Saturday, July 21, 2007

Carbon Policy

The Demand for Gasoline is up, but the threat is gone; a threat many Economists realize did not actually appear. It is not for lack of trying by the Oil-Speculating Hedge Funds, who tried to create Spikes in the Market. The psycho-terrorism of "No Gas" played poorly in the Heartland; the Day when Nebr. led the Nation in Gas Price, an elderly friend still drove 60 miles to a favorite restaurant–as he had not been there for a while. Consumers seem to negate Gas fears with the proper allocation of Household budget; the Market primed Consumers to expect Gas would rise to $4/gallon. Consumers planned for it, Gas rose and dropped in Price, and Soccer Moms grabbed the extra Mad Money.

The Gas situation highlights that Markets are set far more by Expectations, than by the realities of Supply and Demand. Once the fear of high Cost is lost, so is the Propellent for high Price. Even more relevant is the fact that Consumers become jaded, so that future attempts at Scare Pricing have much less effect. This Process is not simply emotional; Household are forced to think through a budget allocation formula of what will be cut first, and Wholesalers and Retailers will develop Inventory strategies to handle Short-term shortages. The Speculator has a hard road to travel, where Users develop immunity systems against Scare tactics.

This Fall is the time to introduce a Gas tax, before the Winter prior to National Elections within the decreasing Energy demands of the Season. The next congenial time will be the Spring of 2009, as political fawning for Voters will rule 2008. A Cap-n-Trade Carbon policy could never be worked out over the next Two years, but an effective Carbon tax policy could be worked out by September; this having the immense benefit of eating up the Deficit, or stabilizing the Social Security/Medicare-Medicaid system. I personally favor stabilizing the Welfare system, because availability of Funding will simply entice Congress to expand their Spending plans; no Tax revenue gain in the face of higher Spending. It does not modify the fact that Now is the time to begin a Carbon retardation program. lgl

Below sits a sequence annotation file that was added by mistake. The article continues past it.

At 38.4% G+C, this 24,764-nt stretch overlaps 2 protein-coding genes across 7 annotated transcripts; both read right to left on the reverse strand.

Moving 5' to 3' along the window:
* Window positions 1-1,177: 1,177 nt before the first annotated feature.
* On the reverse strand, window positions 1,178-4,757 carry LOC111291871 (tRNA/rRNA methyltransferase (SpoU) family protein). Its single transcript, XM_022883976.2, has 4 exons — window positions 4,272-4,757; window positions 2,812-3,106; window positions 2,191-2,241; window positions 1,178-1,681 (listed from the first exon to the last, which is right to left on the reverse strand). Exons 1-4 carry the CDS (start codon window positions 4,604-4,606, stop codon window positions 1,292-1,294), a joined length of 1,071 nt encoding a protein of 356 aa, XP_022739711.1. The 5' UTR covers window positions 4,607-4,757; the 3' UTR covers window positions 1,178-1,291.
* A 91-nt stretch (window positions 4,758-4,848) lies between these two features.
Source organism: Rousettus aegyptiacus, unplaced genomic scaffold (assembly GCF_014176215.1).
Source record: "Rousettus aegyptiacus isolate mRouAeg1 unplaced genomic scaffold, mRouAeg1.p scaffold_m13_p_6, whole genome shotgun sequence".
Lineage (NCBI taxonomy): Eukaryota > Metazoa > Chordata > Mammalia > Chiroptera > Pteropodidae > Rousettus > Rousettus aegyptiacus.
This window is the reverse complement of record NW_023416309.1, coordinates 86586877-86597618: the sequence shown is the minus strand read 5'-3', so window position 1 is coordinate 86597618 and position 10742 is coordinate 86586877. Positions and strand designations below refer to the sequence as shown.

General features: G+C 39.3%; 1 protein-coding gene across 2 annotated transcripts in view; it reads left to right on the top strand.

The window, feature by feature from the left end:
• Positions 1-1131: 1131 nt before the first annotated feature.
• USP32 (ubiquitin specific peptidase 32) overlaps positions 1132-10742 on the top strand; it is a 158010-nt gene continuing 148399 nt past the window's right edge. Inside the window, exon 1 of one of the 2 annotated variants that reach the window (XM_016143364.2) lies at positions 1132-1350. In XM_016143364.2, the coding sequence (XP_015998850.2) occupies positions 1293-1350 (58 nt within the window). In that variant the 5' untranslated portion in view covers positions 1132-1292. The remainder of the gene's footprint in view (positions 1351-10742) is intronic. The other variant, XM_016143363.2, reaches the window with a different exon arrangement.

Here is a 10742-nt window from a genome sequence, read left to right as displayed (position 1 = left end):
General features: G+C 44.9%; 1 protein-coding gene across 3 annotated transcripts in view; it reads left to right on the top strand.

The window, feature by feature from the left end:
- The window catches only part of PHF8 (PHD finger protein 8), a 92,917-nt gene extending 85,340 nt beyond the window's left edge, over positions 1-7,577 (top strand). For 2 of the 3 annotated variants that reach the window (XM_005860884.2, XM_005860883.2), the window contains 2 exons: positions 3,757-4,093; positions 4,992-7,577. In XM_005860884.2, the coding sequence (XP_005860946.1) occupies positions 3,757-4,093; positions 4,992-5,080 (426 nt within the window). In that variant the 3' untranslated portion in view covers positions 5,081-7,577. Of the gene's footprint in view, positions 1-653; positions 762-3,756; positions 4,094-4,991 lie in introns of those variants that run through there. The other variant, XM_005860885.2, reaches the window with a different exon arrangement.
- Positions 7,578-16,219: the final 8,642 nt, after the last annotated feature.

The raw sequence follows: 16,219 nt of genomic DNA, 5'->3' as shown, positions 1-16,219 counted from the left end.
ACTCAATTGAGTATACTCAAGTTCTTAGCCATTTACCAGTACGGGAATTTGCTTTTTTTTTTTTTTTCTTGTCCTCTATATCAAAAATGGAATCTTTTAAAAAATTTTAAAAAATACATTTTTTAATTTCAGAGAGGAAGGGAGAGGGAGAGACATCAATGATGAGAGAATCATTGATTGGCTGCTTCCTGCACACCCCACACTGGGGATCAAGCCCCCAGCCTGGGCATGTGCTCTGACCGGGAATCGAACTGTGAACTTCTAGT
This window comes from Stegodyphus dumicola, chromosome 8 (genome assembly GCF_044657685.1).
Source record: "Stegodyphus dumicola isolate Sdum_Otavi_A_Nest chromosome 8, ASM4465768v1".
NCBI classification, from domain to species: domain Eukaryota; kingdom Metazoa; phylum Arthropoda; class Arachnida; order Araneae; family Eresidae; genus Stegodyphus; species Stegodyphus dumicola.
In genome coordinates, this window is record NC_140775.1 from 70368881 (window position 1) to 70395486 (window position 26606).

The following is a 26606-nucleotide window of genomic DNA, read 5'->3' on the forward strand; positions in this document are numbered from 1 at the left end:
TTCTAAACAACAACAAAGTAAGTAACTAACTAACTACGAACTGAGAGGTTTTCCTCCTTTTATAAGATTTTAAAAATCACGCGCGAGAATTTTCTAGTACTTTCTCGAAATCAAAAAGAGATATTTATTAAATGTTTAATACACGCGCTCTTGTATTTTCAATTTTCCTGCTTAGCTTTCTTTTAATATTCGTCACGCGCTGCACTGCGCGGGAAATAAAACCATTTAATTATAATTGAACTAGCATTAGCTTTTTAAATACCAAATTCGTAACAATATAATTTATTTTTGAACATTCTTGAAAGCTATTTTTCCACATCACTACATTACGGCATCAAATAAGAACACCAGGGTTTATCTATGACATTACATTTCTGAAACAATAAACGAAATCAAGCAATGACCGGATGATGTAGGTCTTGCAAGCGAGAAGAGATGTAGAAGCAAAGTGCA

1 comment:

Dan said...

A revenue-neutral carbon tax is an essential element of any workable strategy to reduce greenhouse gas emissions for all the reasons set forth on our Carbon Tax Center web site, We propose a revenue-neutral tax, as opposed to a tax such as you propose, for equity and political reasons. See the issue paper on the subject on our web site for details.